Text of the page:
It was obvious that this topic was of interest to many who attended the 16th Annual Bob and Kim Griffin Building U.S.-China Bridges lecture held recently at McNamara Alumni Center at the University of Minnesota. The speaker was James McGregor, author and Greater China chair for APCO Worldwide, an international PR firm.
Prior to the lecture, Joan Brezinski, executive director of the China Center and Confucius Institute, introduced Robert Kudrie, Orville & Jane Freeman chair in International Trade & Investment Policy, Humphrey School of Public Affairs. In his introductory remarks, Kudrie noted that trade is the central cause of pain for the U.S. and more than 6 million jobs have been lost from 2000-2010 while output still managed to increase. As he introduced McGregor, Kudrie stated that the lecture would be about the future and not the past, and what the options are for now.
As McGregor began, it appeared that the audience was certainly going to get an earful as to how the lecture was presented as McGregor spoke to the DNA of the U.S. and China political systems as being very different. On the other hand, our economies, and increasingly our societies, are deeply intertwined. America has to accept that China is on its way to building a global economic, political, and military footprint to rival the U.S. The Chinese leadership has to accept that, as the world's second largest economy and an international trade and finance powerhouse, China will have to begin genuinely playing by global rules. The answer may be for China and the U.S. to treat each other as equals, and to have reciprocity as the bedrock that underlies our business and trade relations. During the fast-paced lecture, McGregor commented on how the U.S. has fixated on long memories that still manifests itself in an anti-China mood while China has developed a very strong ambition to be successful and is concentrating on the industries of the future with its people focusing on being entrepreneurs.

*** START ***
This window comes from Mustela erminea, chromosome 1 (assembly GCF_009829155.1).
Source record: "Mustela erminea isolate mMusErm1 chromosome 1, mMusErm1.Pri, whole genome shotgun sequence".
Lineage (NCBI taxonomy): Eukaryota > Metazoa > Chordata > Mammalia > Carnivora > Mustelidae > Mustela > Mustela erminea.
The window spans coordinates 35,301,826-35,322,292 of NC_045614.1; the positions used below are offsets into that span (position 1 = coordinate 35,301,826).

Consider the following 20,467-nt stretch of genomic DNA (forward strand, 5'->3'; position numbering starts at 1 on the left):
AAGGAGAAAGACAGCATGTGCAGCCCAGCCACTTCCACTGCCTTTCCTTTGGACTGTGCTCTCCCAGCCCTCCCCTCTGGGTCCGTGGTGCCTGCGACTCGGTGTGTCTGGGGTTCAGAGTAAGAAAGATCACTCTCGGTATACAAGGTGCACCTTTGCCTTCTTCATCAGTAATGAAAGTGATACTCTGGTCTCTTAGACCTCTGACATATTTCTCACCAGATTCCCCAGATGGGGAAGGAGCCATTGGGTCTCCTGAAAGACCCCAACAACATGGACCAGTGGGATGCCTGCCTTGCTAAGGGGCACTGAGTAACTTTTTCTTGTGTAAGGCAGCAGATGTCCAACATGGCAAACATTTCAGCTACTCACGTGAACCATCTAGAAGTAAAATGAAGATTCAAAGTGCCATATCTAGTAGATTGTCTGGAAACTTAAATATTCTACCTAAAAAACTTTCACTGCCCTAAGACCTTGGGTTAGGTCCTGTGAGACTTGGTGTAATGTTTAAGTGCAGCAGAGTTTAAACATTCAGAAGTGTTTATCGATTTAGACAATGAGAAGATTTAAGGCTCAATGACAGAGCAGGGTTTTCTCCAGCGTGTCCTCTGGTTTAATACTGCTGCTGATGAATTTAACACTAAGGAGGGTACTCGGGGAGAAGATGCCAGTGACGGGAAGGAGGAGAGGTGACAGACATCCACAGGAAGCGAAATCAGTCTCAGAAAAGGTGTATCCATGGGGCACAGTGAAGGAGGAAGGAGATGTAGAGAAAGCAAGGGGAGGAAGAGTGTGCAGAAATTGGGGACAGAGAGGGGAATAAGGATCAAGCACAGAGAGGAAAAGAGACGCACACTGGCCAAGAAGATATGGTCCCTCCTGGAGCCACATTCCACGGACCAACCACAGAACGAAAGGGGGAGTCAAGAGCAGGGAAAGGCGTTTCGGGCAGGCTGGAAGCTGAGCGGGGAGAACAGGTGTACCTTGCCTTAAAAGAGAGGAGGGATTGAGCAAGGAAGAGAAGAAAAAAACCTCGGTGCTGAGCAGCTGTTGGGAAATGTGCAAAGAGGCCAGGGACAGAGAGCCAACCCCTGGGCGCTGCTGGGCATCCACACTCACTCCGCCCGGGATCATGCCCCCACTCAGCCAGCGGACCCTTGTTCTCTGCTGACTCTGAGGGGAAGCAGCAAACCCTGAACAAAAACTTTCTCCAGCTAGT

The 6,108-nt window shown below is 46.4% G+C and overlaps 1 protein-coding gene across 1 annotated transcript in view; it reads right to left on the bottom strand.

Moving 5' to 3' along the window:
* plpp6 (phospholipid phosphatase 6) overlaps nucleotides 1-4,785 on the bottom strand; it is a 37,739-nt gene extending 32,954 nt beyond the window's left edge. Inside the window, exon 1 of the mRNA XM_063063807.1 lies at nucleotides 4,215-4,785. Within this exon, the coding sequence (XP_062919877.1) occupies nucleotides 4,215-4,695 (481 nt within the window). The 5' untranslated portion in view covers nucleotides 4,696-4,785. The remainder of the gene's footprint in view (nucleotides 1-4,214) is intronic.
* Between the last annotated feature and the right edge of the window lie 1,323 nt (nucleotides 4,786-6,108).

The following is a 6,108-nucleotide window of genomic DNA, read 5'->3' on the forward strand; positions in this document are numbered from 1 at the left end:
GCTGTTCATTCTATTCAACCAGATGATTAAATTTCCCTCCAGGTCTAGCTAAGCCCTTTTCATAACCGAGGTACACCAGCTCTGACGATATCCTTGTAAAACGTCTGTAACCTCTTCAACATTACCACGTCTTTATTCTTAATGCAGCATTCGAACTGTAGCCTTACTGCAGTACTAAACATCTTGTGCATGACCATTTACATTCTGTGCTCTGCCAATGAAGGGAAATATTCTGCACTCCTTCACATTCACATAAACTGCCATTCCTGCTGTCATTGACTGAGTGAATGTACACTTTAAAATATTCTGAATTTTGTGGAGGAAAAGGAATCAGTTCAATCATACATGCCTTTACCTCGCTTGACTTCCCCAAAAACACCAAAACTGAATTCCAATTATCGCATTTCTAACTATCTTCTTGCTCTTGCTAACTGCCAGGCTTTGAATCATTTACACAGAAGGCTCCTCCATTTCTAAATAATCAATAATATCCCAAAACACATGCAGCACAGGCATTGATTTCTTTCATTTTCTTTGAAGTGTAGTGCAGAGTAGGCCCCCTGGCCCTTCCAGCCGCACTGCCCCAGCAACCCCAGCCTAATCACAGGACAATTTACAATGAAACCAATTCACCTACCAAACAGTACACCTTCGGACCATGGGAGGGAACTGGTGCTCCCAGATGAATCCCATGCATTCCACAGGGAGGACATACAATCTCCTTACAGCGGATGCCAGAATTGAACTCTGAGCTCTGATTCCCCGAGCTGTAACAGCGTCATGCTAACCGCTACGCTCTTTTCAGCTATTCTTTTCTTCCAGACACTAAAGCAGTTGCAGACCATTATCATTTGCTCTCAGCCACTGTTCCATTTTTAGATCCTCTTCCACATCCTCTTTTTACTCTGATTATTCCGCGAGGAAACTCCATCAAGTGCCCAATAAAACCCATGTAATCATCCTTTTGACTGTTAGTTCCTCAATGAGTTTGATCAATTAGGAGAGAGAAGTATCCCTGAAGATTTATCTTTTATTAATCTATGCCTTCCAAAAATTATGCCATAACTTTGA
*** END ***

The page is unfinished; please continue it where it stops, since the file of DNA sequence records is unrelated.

McGregor briefly discussed how innovative and sharp the local governments are while Beijing continues to be obsessed with scary paranoia. He noted that Xi Jinping, president of China, sees himself as the third transformative leader of post-dynastic China, behind Mao Zedong and Deng Xiaoping. His optimistic message has been the promise of the China Dream, the Chinese equivalent of making China great again. He notes that we cannot blame our problems on China and perhaps need to be providing the right kind of training to U.S. workers. He compares train stations in China to our Ellis Island. He also pointed out the U.S. is very similar to China, except that China has more people.
The U.S. has no reason to demonize China. Perhaps we should even congratulate China on its amazing performance. The country has gone down a well-worn path. But current Chinese policies are at the end of the road. China’s market and its industrial machine are now so mighty that protectionism and mercantilism amount to a form of global economic warfare.